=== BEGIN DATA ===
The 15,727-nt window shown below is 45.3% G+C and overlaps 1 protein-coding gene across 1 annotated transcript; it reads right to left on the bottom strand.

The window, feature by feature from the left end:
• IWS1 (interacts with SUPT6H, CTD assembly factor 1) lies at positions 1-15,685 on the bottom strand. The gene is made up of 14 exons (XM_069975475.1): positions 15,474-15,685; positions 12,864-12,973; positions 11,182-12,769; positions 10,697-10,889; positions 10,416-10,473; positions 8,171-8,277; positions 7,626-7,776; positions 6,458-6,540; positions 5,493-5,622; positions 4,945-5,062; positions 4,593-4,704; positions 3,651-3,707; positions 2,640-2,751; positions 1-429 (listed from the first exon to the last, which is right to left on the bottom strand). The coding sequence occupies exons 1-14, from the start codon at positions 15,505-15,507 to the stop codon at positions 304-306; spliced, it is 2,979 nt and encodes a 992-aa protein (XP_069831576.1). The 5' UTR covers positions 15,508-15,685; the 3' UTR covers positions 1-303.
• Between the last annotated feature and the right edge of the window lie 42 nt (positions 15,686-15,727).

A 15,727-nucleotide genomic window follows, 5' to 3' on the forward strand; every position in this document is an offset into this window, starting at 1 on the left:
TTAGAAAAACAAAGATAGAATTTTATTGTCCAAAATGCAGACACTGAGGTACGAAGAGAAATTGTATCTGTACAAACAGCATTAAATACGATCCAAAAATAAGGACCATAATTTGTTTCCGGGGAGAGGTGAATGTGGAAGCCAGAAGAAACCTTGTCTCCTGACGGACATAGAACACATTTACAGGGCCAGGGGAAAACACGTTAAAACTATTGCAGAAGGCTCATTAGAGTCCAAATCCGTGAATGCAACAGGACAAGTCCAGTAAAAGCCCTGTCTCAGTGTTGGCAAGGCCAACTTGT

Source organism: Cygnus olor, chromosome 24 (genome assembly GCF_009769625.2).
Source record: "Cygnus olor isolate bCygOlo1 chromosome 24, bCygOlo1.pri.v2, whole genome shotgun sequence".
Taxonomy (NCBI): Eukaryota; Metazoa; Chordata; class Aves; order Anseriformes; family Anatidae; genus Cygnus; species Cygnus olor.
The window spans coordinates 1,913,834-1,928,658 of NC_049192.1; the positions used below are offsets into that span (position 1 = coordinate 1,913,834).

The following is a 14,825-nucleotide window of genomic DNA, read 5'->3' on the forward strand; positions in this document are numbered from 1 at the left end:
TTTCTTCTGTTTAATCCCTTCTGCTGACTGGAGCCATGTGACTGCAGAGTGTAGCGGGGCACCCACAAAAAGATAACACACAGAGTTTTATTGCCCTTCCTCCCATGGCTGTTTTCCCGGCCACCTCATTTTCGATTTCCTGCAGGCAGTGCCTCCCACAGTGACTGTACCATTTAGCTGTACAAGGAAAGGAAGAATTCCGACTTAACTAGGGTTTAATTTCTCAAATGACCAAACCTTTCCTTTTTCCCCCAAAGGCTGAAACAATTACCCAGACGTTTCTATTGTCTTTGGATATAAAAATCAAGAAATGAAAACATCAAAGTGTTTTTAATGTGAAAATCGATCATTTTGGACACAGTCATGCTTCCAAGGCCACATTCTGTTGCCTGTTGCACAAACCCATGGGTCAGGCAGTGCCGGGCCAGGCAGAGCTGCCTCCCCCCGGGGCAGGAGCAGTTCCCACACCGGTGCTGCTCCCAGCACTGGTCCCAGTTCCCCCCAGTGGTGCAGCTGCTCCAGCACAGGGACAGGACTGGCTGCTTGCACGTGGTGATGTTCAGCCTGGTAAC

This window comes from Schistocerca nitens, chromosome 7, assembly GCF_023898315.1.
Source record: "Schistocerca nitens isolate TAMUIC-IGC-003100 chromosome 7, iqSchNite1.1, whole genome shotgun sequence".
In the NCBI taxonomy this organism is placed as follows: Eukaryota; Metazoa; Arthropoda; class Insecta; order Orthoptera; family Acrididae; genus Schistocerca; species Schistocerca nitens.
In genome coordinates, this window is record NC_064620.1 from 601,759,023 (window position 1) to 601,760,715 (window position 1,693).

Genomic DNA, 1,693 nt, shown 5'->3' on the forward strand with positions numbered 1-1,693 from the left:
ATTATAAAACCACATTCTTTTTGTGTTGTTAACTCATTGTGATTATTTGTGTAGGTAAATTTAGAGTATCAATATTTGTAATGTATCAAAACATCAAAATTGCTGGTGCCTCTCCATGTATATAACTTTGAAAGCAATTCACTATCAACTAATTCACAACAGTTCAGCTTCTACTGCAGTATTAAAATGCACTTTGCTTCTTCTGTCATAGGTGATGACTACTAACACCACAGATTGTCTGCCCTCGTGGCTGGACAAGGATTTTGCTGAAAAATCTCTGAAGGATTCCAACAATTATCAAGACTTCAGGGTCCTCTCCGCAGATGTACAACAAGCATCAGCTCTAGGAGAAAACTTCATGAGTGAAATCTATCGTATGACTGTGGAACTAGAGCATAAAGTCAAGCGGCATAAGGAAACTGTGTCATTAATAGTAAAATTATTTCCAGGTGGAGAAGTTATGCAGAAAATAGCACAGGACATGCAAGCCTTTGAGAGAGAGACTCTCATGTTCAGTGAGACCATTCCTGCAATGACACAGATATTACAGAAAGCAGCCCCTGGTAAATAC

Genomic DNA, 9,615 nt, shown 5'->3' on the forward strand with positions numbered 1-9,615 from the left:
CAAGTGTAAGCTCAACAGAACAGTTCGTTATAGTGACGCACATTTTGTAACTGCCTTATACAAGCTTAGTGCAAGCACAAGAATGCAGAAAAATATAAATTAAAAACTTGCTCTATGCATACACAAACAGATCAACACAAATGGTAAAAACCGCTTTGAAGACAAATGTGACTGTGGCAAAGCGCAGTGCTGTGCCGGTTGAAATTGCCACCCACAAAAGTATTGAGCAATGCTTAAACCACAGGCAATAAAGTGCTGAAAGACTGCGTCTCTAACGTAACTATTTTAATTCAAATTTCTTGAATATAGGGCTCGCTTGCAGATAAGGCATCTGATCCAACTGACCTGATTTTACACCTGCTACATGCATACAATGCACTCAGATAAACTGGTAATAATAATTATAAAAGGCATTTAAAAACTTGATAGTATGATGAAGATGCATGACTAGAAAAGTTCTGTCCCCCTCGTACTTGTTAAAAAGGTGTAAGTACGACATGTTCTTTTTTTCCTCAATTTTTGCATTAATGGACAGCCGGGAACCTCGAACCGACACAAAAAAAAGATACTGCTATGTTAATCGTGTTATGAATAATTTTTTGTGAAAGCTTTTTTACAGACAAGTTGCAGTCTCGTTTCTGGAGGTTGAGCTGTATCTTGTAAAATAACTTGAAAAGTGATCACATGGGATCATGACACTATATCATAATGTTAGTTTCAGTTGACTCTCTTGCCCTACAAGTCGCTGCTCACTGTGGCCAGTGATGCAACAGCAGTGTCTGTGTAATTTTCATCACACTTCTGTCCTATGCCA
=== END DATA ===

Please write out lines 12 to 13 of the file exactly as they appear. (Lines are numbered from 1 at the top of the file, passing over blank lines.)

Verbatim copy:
TTTCTTCTGTTTAATCCCTTCTGCTGACTGGAGCCATGTGACTGCAGAGTGTAGCGGGGCACCCACAAAAAGATAACACACAGAGTTTTATTGCCCTTCCTCCCATGGCTGTTTTCCCGGCCACCTCATTTTCGATTTCCTGCAGGCAGTGCCTCCCACAGTGACTGTACCATTTAGCTGTACAAGGAAAGGAAGAATTCCGACTTAACTAGGGTTTAATTTCTCAAATGACCAAACCTTTCCTTTTTCCCCCAAAGGCTGAAACAATTACCCAGACGTTTCTATTGTCTTTGGATATAAAAATCAAGAAATGAAAACATCAAAGTGTTTTTAATGTGAAAATCGATCATTTTGGACACAGTCATGCTTCCAAGGCCACATTCTGTTGCCTGTTGCACAAACCCATGGGTCAGGCAGTGCCGGGCCAGGCAGAGCTGCCTCCCCCCGGGGCAGGAGCAGTTCCCACACCGGTGCTGCTCCCAGCACTGGTCCCAGTTCCCCCCAGTGGTGCAGCTGCTCCAGCACAGGGACAGGACTGGCTGCTTGCACGTGGTGATGTTCAGCCTGGTAAC

This window comes from Schistocerca nitens, chromosome 7, assembly GCF_023898315.1.